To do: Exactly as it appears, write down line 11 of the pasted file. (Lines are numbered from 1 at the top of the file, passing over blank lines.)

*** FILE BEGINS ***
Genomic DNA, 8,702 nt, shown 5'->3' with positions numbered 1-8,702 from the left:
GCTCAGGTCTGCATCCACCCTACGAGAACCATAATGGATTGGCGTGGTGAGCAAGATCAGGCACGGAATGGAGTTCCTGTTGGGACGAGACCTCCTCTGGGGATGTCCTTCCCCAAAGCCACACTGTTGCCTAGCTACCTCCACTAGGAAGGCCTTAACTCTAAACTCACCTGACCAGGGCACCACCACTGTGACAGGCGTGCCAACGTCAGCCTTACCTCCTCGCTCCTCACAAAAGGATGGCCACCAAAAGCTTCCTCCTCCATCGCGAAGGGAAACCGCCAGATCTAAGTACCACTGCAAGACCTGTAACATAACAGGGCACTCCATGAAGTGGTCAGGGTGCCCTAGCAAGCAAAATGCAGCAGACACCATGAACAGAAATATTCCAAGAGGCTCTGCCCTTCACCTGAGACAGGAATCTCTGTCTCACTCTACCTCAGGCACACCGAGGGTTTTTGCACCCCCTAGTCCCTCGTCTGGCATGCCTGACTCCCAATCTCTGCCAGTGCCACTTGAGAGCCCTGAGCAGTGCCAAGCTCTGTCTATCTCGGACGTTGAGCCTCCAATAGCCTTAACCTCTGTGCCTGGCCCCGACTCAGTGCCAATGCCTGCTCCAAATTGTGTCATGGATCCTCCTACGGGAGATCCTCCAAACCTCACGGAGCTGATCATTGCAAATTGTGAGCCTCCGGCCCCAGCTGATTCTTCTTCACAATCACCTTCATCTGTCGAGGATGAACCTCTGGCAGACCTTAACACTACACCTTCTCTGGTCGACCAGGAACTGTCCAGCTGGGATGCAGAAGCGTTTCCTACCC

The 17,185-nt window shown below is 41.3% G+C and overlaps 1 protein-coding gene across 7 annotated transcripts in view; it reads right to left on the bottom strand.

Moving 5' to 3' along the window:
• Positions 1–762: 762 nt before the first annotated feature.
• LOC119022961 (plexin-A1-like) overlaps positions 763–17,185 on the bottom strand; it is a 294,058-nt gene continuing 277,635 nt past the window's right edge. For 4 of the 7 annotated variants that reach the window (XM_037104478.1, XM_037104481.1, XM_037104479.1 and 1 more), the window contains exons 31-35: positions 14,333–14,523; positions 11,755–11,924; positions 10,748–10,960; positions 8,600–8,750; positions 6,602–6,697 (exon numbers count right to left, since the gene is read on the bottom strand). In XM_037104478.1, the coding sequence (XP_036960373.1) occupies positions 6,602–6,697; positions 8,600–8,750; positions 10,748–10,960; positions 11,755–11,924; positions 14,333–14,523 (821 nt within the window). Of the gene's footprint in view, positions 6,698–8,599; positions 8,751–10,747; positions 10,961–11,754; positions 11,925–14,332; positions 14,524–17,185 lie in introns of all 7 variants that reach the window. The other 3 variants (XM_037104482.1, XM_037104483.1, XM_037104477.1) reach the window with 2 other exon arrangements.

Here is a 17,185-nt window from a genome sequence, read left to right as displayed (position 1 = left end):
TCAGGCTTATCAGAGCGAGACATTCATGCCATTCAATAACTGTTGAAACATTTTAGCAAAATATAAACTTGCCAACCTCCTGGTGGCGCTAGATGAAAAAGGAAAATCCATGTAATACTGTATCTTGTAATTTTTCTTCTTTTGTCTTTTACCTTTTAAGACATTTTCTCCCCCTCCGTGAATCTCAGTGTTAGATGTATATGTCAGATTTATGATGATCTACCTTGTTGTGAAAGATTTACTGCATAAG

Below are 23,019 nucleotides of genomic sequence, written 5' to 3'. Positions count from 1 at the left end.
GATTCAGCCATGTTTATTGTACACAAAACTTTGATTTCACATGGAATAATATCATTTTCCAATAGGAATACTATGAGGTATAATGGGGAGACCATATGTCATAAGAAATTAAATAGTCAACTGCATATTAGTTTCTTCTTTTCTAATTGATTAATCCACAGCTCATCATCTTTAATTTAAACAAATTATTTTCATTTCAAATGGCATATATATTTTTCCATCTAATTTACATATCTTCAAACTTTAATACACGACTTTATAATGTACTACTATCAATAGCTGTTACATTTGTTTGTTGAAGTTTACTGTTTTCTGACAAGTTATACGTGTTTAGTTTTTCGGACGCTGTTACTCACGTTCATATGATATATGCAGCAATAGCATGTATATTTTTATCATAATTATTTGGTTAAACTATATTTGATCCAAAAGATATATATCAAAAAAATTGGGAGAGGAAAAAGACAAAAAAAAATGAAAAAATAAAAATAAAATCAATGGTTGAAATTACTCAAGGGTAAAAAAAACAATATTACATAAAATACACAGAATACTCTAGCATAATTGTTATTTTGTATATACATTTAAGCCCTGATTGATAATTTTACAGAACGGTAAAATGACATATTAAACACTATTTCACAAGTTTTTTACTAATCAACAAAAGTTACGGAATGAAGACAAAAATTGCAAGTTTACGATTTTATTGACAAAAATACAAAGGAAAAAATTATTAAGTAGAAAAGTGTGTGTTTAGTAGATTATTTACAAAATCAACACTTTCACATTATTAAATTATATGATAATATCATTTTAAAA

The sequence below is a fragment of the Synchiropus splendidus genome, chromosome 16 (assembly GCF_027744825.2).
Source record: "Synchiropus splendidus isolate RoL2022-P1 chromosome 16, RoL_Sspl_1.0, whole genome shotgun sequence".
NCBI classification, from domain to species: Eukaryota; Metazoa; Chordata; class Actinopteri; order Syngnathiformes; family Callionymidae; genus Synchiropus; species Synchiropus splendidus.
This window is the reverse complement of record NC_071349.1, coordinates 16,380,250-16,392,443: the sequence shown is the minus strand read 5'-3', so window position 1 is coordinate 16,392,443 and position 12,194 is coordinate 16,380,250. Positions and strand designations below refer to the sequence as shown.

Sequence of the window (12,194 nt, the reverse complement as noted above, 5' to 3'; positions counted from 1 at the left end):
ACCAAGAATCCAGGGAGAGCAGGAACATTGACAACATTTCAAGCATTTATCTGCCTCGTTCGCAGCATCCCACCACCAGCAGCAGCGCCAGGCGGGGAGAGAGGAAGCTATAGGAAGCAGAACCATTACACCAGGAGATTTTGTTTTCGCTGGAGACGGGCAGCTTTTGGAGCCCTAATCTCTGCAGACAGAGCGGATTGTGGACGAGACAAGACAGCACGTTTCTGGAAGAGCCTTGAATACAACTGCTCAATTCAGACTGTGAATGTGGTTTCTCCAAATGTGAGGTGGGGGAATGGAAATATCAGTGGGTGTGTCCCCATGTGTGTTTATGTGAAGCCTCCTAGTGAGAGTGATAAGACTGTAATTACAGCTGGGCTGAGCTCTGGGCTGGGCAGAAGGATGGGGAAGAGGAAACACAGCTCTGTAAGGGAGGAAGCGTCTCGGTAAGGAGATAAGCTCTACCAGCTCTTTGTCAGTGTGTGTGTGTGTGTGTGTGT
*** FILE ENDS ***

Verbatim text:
The sequence below is a fragment of the Synchiropus splendidus genome, chromosome 16 (assembly GCF_027744825.2).